[00:19:52] Cesar Abeid: Yeah. We Automatticians, as we call ourselves, right? We are fast learners and independent workers, right? There's a couple things that we try to look at when considering applicants, and the trial shows that as well. Can they work alone and independent? We try to make as much information available as possible.
[00:20:13] Let's say, one question that comes up for support. Let's say they're trying to cancel their account, right? It happens. We have internal documentation on how to do that, right? I mean, different locations within the intranet of blogs and things like that. So instead of going into Slack and asking, "Hey, can somebody help me with this?" We want to know, "Okay, well, did you look somewhere? Did you take ... Have you tried something before you asked for help?" We try to see if the person has initiative and is creative and can come up with solutions without ... I'm not saying never ask for help. Of course, you need to ask for help if you need to. But if the information is already out there, then try that first. And if you didn't find it, then why not, right, things like that.
[00:20:57] Then you, throughout the trial, we want to also see that the person is progressing, right? They're being more efficient, they're learning, and they're sharing what they're learning.
[00:21:06] That is what I would call fit. Can you do the work, and do you learn fast, and do you grow? Do you respond well to feedback? Things like that. A lot of companies rely on an interview to find that out. We just watch people actually do the job and see how they do it.
[00:21:24] Matt H: Right. Do you hire, specifically, people that have worked remotely before, or is that something that you're comfortable with teaching people as they come on?
[00:21:32] Cesar Abeid: Yeah, if they worked remotely before, that's definitely a plus. But it's not a showstopper if they haven't. I hadn't worked remotely before I started here. It's a little plus if you have, but it doesn't really affect much.
[00:21:44] Matt H: Right. Speaking of remote work, is there anything outside of the internal tools that you use? I know you mentioned that sometimes simpler is better. But is there a thing that you do during the day that you don't skip on, or is there something that you found to be more productive working from home?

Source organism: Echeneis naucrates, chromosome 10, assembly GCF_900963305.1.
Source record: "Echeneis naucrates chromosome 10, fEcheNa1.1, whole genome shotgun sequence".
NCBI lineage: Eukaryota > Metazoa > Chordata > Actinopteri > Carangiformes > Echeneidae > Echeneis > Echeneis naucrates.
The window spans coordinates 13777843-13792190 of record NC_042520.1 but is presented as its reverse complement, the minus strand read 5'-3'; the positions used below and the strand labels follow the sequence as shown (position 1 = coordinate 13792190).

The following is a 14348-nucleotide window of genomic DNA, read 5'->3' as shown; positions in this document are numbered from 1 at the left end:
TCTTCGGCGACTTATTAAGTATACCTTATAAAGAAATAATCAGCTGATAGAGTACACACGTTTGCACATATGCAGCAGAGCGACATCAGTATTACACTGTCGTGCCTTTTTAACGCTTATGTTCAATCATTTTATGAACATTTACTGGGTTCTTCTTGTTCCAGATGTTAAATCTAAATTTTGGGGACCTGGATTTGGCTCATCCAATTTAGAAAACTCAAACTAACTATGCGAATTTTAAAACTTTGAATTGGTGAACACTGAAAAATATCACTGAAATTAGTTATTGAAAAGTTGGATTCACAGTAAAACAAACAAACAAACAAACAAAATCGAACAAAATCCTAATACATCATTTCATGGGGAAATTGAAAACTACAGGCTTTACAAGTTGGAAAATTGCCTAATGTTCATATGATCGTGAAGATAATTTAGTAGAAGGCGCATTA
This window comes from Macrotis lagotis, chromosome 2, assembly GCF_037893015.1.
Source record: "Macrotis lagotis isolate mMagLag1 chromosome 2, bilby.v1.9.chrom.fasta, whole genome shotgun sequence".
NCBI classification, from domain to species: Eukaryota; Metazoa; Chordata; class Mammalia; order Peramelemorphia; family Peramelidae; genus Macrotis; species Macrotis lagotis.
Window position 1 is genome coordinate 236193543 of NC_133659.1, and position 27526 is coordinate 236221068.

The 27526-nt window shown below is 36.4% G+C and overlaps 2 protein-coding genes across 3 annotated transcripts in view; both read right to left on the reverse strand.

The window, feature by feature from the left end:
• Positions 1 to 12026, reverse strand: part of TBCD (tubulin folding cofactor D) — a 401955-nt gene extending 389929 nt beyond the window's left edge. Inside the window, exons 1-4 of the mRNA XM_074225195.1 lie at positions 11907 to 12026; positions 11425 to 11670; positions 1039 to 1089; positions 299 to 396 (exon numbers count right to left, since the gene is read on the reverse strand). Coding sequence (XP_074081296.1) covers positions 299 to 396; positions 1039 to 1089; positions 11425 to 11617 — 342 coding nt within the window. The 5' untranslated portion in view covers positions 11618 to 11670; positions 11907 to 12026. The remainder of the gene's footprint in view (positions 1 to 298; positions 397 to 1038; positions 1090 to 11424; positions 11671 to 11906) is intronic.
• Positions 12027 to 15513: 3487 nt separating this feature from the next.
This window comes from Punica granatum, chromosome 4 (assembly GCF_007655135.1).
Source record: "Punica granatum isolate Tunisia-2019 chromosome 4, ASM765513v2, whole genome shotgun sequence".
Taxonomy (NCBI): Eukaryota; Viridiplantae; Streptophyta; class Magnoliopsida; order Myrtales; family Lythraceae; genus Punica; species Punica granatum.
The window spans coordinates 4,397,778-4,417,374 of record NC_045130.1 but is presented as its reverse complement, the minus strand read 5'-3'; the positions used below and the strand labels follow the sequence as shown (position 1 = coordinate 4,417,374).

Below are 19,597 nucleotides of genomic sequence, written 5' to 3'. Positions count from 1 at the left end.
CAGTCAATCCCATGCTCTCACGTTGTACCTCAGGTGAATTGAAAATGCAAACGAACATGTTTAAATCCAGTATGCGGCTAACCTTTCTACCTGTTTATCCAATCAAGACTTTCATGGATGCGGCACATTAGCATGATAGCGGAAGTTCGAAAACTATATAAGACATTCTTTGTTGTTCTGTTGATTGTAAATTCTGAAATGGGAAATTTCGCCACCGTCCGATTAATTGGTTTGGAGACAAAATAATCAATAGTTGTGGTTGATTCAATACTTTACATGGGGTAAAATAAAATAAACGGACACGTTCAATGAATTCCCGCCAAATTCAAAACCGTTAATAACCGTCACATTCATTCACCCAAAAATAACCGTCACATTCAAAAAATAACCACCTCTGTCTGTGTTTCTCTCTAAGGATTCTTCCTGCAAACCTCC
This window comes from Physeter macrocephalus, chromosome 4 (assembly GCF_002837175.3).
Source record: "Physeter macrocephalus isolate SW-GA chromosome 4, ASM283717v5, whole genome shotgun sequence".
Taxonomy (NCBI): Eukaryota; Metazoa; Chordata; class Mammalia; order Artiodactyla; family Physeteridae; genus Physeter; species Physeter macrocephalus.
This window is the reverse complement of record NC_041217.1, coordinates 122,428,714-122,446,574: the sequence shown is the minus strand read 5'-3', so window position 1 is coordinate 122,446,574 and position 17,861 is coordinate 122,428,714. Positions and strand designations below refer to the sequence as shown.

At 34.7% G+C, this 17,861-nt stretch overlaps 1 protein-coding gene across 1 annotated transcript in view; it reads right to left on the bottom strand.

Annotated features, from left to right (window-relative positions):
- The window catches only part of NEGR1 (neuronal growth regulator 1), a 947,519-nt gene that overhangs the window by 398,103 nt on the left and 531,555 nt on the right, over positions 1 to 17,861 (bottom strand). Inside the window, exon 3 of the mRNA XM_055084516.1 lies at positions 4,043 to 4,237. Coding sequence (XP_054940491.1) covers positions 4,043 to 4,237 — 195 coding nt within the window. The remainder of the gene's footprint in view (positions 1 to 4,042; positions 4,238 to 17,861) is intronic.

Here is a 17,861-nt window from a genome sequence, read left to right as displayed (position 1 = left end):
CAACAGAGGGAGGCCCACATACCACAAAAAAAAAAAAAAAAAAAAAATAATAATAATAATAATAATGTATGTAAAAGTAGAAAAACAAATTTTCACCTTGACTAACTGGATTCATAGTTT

[00:22:02] Cesar Abeid: Well, when you're working from home, you just you have to be very smart about being efficient for your time and not being distracted, right? If you are working support, let's say if you are working six hours a day in support, that's a bit easier. Because if, let's say you're hearing live chat for two hours straight and you're getting two, three chats at a time from different customers, then you have to be efficient, right? Because it's like the water hose is just spewing out. So you gotta get on it.
[00:22:28] But during the times when you're not doing that type of work that's highly reactive, then you need to develop your own systems for keeping track of things and ensuring that you are efficient.
[00:22:39] I'm a big follower of the GTD Method from David Allen, Getting Things Done. I use that a lot. My role is more like a manager lead role, so I don't do as much direct support as the folks on my team. A lot of my work is more undefined, which sounds great. But it's also difficult because you have to be good with your time. Otherwise, things just pile up and get out of control. So I use GTD. I use it for my task management.